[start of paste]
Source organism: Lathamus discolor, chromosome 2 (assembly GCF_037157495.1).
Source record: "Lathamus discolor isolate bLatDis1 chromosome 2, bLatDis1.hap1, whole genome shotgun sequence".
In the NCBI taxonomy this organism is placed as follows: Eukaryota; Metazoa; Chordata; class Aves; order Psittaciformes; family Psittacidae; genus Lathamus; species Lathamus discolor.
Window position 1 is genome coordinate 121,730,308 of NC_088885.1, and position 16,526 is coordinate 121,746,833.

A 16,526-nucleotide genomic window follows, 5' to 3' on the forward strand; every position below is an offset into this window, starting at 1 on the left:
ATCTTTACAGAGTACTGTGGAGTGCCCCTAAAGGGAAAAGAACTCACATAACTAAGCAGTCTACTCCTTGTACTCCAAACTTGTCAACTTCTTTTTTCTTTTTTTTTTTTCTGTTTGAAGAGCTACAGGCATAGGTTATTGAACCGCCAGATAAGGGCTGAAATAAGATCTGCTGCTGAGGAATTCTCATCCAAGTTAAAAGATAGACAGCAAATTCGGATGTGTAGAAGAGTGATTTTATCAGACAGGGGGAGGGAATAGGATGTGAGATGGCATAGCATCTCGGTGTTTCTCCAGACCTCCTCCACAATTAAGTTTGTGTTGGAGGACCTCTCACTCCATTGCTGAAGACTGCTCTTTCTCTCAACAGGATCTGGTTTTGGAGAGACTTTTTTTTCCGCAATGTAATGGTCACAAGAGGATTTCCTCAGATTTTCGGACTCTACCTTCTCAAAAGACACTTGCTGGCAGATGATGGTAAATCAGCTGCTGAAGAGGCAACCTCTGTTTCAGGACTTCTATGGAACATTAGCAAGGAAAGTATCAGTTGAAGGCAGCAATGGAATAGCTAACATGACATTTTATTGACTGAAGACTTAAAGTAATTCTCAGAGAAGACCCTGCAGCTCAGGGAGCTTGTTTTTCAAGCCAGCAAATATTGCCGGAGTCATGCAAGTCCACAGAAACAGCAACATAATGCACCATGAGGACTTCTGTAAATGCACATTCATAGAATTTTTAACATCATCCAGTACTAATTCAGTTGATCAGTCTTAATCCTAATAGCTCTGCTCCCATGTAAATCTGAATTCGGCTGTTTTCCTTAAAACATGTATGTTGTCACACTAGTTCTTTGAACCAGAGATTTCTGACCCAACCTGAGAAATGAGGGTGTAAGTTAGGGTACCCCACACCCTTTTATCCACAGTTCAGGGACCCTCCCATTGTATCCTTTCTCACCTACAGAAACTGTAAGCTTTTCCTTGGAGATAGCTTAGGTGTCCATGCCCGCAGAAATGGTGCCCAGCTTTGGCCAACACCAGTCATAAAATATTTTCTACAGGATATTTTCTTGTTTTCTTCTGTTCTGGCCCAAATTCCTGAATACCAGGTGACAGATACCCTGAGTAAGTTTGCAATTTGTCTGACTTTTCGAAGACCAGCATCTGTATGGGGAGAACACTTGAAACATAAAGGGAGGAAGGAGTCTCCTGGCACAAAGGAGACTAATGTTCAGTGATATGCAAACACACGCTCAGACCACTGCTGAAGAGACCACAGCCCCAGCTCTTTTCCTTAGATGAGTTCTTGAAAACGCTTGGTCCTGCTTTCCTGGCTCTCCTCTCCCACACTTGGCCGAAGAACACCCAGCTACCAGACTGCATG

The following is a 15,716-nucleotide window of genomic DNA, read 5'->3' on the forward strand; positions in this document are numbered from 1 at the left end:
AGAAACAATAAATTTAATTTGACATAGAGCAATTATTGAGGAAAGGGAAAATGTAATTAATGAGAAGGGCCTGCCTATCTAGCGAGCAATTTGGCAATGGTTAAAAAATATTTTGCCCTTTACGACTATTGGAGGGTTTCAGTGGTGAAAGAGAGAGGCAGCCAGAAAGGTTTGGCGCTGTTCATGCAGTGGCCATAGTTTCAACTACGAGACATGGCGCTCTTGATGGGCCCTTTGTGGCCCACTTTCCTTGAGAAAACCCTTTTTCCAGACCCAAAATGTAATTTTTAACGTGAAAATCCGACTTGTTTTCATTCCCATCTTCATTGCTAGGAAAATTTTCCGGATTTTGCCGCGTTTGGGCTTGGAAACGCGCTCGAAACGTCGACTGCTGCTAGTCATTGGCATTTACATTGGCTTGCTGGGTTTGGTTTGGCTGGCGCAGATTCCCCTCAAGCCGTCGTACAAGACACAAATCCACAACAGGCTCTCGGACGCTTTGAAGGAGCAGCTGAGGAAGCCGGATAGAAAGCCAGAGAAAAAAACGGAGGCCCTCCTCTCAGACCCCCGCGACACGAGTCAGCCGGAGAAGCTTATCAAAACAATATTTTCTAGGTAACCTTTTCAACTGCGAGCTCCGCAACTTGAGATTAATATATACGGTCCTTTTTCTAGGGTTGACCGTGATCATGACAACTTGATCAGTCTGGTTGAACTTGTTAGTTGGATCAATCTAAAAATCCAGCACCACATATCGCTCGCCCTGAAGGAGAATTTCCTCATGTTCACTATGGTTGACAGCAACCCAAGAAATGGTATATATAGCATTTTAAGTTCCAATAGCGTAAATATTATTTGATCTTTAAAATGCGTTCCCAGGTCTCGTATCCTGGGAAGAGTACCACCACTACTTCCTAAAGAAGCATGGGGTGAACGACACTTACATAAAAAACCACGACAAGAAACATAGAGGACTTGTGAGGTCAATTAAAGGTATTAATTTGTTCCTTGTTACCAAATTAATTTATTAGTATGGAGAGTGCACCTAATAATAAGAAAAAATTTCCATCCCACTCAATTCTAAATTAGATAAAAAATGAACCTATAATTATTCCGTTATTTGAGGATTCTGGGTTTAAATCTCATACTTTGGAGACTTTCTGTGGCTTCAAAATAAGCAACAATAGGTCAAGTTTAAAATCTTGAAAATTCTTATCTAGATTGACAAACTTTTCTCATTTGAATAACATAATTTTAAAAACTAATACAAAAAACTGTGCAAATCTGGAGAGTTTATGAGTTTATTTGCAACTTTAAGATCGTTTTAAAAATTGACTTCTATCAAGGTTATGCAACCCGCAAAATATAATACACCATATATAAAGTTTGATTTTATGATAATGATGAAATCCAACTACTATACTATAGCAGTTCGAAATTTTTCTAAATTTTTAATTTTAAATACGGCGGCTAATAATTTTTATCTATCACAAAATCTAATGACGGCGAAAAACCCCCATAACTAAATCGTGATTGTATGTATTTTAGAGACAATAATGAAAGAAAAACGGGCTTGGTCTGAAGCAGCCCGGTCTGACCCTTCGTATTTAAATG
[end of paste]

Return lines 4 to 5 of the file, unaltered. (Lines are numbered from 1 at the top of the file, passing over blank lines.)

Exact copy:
Window position 1 is genome coordinate 121,730,308 of NC_088885.1, and position 16,526 is coordinate 121,746,833.

A 16,526-nucleotide genomic window follows, 5' to 3' on the forward strand; every position below is an offset into this window, starting at 1 on the left: